Jim Plunkett reflects on Al Davis


Jim Plunkett reflects on Al Davis

Is there a way to put into words not only what Al Davis meant to the NFL but to you on a personal level?
"We've been friends for a long time, he's meant a lot to me and my family -- he's been very good to us in a lot of different ways -- both on the field for me and off the field for me and my family. I can't say enough about that. People don't look at that side of Mr. Davis. He's the guy who gave me another opportunity when I was almost out of football -- well, actually I was, when I signed with the Raiders, put me in a position to help him win two Super Bowls, have some exciting, winning seasons Mr. Davis and his family has meant a lot to us. "

From the personal perspective, was there ever anybody like him, in terms of pro football and as a person in general?

"Not that I've met personally. I sit with him each and every week, either at home, at the Coliseum or on the road. And I learn something every time I sit down with him, either about personnel or about tactics, about philosophy, about who can do what out there on the football field. When either team started to line up on the line of scrimmage, before the offense was set he could almost tell you the next play because he studies it so vigorously and he knows what was coming from each and every formation. It was a lot of fun. The past few games, you missed him sorely, not being in the box, being able to talk to him and gleaning that kind of information from the man who literally knew it all. People disagreed with him on many occasions but that's to be expected. He liked to do things his way and he usually did."
From a player's perspective, in terms of the opportunities he gave to women and minorities in the NFL, is that even measurable, the effect he had on the social side of the game?
"That's another impact that he had on the National Football League, bringing in minorities and women into a men-only football environment. That's not to be overlooked by any means. Even me, when I came back to the Raiders, he encouraged me, he said I liked you ever since you were at Stanford, and we're glad you're with us. If you have any questions, day or night, don't hesitate to give me a call. And believe me, he would call me late at night at home to see what I was thinking about for a particular game. He was 24-7 football and nobody, I don't think, can appreciate that as much if you didn't know a person like that. He loved football."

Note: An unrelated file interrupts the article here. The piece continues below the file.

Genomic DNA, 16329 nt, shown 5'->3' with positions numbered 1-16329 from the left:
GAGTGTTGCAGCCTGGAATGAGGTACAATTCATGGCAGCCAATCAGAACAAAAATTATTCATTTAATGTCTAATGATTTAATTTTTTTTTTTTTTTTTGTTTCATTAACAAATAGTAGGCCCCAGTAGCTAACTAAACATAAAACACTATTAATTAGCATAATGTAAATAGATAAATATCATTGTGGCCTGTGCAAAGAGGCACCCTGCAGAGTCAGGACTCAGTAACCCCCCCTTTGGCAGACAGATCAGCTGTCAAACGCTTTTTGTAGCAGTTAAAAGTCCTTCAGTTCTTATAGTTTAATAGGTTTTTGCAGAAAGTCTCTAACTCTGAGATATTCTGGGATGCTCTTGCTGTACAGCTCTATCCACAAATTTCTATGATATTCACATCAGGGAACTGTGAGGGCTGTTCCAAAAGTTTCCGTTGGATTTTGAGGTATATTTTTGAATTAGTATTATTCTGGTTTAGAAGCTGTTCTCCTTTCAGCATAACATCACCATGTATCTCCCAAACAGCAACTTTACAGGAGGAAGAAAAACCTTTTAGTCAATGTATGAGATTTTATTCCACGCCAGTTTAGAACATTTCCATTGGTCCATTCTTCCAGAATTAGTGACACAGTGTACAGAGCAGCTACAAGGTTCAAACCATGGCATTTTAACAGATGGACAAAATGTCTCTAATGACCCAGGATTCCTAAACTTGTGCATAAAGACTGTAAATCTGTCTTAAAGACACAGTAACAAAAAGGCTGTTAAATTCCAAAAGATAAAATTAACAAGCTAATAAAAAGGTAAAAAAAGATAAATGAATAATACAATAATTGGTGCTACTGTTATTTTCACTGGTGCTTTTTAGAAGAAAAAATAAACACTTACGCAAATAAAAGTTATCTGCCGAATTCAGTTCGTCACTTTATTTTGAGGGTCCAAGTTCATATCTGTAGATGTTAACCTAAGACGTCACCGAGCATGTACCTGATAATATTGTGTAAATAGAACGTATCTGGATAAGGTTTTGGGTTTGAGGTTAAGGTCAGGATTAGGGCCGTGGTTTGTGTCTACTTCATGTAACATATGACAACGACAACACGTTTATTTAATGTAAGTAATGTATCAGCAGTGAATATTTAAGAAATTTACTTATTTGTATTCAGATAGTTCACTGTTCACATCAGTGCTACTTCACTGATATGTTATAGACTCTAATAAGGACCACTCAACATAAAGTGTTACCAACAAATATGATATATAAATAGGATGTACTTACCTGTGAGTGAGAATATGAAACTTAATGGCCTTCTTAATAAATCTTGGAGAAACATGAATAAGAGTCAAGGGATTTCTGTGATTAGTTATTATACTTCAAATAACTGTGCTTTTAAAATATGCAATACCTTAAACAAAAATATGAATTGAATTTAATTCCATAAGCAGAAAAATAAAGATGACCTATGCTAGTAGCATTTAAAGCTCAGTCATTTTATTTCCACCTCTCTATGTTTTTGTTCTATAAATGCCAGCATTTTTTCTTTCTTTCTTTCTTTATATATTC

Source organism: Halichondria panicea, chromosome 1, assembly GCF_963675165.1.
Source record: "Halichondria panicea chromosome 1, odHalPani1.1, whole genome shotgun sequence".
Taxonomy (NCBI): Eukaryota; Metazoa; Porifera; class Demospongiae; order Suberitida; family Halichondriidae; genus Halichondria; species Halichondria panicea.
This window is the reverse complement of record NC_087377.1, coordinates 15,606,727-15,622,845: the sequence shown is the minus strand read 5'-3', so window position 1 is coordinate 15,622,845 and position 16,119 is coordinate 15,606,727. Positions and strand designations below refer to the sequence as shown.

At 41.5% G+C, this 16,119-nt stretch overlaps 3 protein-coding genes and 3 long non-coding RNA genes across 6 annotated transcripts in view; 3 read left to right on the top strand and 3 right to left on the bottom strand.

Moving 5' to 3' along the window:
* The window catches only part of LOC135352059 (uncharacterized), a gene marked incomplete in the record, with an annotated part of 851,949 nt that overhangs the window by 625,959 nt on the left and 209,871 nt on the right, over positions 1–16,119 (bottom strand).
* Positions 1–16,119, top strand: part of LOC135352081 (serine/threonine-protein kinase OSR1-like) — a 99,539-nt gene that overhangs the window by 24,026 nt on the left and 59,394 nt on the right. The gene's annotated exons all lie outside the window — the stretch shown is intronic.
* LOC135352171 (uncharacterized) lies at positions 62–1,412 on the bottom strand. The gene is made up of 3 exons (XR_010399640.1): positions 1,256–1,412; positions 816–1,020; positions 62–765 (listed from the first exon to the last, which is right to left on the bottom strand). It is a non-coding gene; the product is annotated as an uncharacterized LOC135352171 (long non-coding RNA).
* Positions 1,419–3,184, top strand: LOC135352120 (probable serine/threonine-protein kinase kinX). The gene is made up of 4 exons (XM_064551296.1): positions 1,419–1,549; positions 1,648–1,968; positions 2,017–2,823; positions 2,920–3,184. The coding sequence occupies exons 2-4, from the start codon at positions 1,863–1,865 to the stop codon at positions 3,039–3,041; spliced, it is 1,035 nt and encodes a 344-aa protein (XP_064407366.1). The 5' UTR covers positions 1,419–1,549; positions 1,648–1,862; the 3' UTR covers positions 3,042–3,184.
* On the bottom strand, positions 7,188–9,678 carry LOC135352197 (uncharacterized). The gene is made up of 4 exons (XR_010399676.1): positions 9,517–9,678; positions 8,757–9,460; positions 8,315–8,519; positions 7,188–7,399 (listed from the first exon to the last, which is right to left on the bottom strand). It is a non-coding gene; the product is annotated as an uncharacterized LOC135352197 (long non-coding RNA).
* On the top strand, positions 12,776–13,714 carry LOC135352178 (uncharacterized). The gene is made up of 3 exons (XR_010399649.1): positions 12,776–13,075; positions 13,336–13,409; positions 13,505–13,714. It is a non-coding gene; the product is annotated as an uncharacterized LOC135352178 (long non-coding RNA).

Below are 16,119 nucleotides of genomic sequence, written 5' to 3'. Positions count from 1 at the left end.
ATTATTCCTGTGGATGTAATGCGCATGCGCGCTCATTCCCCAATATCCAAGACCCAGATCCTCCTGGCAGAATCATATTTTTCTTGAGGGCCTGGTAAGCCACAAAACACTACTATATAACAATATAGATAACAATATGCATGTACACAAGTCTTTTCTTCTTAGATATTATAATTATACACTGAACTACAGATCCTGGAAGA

You're always going to be linked with him, you won two Super Bowls with him.
"He gave me the opportunity and once you get the opportunity you have to take advantage with it. Fortunately, I did. I'm just sorry in '82 and '85 when I got hurt not (to be able) to possibly try for another Super Bowl. I didn't play as well as I think I could have. In certain situations I felt I let him down a little bit. But to help him win two more Super Bowls, it was good for him and the Raiders and it was certainly good for me."

Your lasting impression of him?
"He's a man who will be sorely missed, not only by his former players and coaches, but by the entire league and by football fans as well."

Carr plans to spread new wealth after Raiders contract extension